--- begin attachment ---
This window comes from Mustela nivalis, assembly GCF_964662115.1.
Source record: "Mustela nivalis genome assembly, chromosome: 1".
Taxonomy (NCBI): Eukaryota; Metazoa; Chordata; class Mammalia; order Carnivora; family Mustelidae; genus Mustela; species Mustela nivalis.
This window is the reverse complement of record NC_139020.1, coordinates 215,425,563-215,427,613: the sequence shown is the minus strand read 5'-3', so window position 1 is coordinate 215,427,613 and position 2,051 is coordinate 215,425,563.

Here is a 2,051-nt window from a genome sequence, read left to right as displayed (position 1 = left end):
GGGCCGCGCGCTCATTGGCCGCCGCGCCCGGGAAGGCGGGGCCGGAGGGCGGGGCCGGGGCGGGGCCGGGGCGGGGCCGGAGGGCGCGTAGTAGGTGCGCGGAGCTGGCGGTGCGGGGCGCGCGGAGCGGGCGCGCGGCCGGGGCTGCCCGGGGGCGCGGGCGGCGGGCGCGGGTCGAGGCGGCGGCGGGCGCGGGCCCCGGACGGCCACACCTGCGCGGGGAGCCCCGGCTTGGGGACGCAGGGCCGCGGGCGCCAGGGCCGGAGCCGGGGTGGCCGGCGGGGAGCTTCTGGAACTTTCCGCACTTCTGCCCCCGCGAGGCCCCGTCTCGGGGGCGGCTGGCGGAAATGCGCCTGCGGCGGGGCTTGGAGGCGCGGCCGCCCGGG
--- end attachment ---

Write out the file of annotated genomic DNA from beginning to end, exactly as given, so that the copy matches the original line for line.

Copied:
This window comes from Mustela nivalis, assembly GCF_964662115.1.
Source record: "Mustela nivalis genome assembly, chromosome: 1".
Taxonomy (NCBI): Eukaryota; Metazoa; Chordata; class Mammalia; order Carnivora; family Mustelidae; genus Mustela; species Mustela nivalis.
This window is the reverse complement of record NC_139020.1, coordinates 215,425,563-215,427,613: the sequence shown is the minus strand read 5'-3', so window position 1 is coordinate 215,427,613 and position 2,051 is coordinate 215,425,563.

Here is a 2,051-nt window from a genome sequence, read left to right as displayed (position 1 = left end):
GGGCCGCGCGCTCATTGGCCGCCGCGCCCGGGAAGGCGGGGCCGGAGGGCGGGGCCGGGGCGGGGCCGGGGCGGGGCCGGAGGGCGCGTAGTAGGTGCGCGGAGCTGGCGGTGCGGGGCGCGCGGAGCGGGCGCGCGGCCGGGGCTGCCCGGGGGCGCGGGCGGCGGGCGCGGGTCGAGGCGGCGGCGGGCGCGGGCCCCGGACGGCCACACCTGCGCGGGGAGCCCCGGCTTGGGGACGCAGGGCCGCGGGCGCCAGGGCCGGAGCCGGGGTGGCCGGCGGGGAGCTTCTGGAACTTTCCGCACTTCTGCCCCCGCGAGGCCCCGTCTCGGGGGCGGCTGGCGGAAATGCGCCTGCGGCGGGGCTTGGAGGCGCGGCCGCCCGGG